Mental

Pressure built from desire
billows in her chest until
she risks self betrayal.
It escapes in smoke from her ears
in voices that blister orders
for her to stay put.
She listens as the voices dissipate in whispers,
whispers that scare her into thinking
it might not happen.

She shudders and climbs out of her head
passing that place
where impossible meets absolutely.

She brushes against a mannequin draped in silk,
and relishes the fabric as it swishes on her skin
soft, made by worms, resilient and coveted.
She laughs, and imagines herself Cinderella
swirling at the midsummer ball
in fabric spun from worms.

Her spirit
silences the voices
with its song.

Brenda Warren 2013

Process Notes: I watched the Australian film Mental a few weeks ago, and its characters have been hanging around in my head. A few of them were literally crazy, but one gist of the movie may be that we are all a bit mental. It’s a quirky film. In this piece, I explored the feelings of character that have permeated my imagination since watching the film.

Mental ~ 2012 Universal Pictures Australia

Mental ~ 2012 Universal Pictures Australia

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35 thoughts on “Mental

  1. Your poem inspired me to work harder on my own. Instead of stopping at an easy end, I pushed myself further to see where I could take it. Thank you for that. I understand your inspiration. When a movie has such a powerful effect it stays with me for days.

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  2. Brenda, Brenda, Brenda. How could I NOT read a poem called “Mental”? I want to see the movie now.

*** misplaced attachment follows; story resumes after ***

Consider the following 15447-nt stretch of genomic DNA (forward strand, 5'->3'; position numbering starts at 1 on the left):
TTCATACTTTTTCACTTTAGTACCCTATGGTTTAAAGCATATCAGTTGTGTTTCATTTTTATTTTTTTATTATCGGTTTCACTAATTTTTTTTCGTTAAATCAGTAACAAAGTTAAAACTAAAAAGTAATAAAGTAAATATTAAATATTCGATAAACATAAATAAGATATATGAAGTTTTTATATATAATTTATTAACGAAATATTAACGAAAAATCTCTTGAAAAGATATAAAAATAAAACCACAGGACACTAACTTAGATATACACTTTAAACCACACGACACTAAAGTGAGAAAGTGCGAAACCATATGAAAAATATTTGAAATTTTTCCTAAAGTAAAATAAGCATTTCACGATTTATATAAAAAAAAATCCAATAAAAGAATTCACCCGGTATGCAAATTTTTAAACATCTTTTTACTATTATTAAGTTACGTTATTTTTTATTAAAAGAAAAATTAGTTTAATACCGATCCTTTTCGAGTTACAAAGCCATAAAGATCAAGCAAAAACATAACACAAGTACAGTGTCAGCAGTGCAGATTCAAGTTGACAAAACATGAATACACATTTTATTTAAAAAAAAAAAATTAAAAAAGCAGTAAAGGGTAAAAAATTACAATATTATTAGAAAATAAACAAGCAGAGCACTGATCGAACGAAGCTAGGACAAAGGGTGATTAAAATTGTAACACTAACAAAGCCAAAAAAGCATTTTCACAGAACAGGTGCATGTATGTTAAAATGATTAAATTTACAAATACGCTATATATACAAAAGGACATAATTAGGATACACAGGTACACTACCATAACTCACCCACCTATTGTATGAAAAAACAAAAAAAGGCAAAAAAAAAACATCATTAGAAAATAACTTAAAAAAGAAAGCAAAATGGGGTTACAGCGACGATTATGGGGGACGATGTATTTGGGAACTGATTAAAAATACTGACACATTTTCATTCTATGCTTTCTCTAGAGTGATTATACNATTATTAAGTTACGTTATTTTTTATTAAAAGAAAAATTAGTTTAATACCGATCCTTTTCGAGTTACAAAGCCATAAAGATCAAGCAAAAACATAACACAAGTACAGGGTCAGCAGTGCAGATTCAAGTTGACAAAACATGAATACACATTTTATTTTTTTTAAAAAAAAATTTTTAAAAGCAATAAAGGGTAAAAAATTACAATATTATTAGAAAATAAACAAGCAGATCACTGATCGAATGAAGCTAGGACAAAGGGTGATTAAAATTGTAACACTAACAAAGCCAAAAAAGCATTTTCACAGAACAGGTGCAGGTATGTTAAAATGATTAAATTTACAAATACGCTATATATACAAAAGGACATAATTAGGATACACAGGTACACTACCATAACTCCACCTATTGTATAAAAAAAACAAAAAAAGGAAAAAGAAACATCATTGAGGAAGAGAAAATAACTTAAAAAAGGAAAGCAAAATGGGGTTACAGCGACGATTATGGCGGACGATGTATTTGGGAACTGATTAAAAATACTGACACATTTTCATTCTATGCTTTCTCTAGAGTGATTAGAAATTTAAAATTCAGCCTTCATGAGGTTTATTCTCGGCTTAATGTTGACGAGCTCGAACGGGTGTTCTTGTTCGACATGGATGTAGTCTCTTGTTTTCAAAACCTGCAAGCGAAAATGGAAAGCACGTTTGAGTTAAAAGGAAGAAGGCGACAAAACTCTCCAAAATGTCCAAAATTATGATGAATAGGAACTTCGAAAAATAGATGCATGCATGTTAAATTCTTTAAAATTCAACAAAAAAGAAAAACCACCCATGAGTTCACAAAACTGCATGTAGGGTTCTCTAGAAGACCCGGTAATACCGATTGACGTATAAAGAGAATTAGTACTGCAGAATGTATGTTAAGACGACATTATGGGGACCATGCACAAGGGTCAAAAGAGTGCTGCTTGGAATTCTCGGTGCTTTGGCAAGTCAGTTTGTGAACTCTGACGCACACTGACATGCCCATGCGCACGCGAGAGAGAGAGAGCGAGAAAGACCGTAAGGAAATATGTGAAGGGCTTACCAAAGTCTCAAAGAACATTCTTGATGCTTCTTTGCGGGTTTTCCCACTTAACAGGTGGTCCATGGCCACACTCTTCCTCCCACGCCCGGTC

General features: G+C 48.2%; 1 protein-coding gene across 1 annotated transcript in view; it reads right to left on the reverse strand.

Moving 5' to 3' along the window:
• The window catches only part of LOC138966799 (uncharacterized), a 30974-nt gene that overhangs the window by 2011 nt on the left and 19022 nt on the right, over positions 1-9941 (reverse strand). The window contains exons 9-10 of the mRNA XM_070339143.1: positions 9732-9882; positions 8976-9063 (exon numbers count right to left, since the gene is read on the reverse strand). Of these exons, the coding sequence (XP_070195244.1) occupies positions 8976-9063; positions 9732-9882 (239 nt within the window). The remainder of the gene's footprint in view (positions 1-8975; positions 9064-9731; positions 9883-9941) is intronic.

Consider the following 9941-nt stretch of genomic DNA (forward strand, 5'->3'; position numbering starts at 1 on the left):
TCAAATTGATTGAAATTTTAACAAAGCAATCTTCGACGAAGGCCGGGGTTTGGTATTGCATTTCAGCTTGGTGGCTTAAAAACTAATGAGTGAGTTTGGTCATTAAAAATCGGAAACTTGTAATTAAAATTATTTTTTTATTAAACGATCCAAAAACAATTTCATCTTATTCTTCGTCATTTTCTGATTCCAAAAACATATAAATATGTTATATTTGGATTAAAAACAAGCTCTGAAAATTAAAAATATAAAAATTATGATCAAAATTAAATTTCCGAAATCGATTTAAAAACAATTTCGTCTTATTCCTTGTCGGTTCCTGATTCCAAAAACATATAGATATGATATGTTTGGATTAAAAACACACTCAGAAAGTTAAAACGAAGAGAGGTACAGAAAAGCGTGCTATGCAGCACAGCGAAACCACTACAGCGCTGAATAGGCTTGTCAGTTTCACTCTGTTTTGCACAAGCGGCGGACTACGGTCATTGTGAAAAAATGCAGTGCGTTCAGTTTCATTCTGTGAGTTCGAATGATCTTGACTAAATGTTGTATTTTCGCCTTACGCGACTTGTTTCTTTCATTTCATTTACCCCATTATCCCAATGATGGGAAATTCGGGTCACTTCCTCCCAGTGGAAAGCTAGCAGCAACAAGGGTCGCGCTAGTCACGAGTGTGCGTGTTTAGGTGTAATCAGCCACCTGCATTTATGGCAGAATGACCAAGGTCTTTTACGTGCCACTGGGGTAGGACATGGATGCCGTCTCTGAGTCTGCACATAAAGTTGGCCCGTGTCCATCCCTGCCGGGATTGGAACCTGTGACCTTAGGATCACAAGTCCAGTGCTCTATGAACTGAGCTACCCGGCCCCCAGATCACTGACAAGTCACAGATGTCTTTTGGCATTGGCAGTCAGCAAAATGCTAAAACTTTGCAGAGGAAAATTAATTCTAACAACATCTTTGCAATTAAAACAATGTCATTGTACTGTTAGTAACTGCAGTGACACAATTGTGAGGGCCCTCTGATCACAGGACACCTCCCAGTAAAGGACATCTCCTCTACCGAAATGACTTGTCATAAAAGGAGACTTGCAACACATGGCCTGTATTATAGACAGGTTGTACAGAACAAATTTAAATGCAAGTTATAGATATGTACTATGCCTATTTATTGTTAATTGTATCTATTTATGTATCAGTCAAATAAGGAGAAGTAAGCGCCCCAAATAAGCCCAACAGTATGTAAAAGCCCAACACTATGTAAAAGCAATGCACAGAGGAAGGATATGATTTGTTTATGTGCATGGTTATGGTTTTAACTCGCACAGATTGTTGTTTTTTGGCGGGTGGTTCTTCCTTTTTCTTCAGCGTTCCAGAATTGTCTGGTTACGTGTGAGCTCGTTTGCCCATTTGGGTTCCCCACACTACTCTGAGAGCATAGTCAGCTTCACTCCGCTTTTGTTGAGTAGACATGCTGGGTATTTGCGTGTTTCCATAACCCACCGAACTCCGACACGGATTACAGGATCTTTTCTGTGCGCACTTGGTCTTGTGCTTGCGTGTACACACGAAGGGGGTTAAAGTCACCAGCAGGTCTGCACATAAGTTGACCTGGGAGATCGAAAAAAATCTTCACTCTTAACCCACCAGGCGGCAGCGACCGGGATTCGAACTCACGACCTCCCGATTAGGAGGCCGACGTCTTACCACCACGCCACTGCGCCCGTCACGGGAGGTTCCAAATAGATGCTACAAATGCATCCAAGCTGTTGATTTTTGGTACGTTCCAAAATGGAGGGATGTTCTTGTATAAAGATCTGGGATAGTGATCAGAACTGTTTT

Speaking as someone with manic depression and PTSD plus some other crap, you’d think I’d have my Irish up over people using words like “mental” and ‘crazy.” Truth is, I see my “illness” as a gift from God, because climbing outside my head is a regular practice, and who else can look at a cement block and see a sponge, then smallify herself to climb within its pores for an adventure? Then it turns to swiss cheese… see what I mean? I’m lucky.

    Amy

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    • Thanks for your honesty, Amy. I thought twice about the title, but I liked it enough to keep it. Yes, you are lucky. We look at my daughter’s deafness as a gift in many ways, too. It’s all a matter of perspective.

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  3. We always would say in our house ‘crazy’ but in a good way.
    In reading your verse I was reminded of a net-news blurb where a Barbie doll was shown with her original mesurments and another doll created by some clever soul to show what a standard girl teenagers figure really ought to be portrayed. Even as a woman Barbid the doll is more than just a tad ‘off.’
    And then we wonder do we who is ‘crazy’ the original doll maker or the teen?

    Thanks as always for a great word list.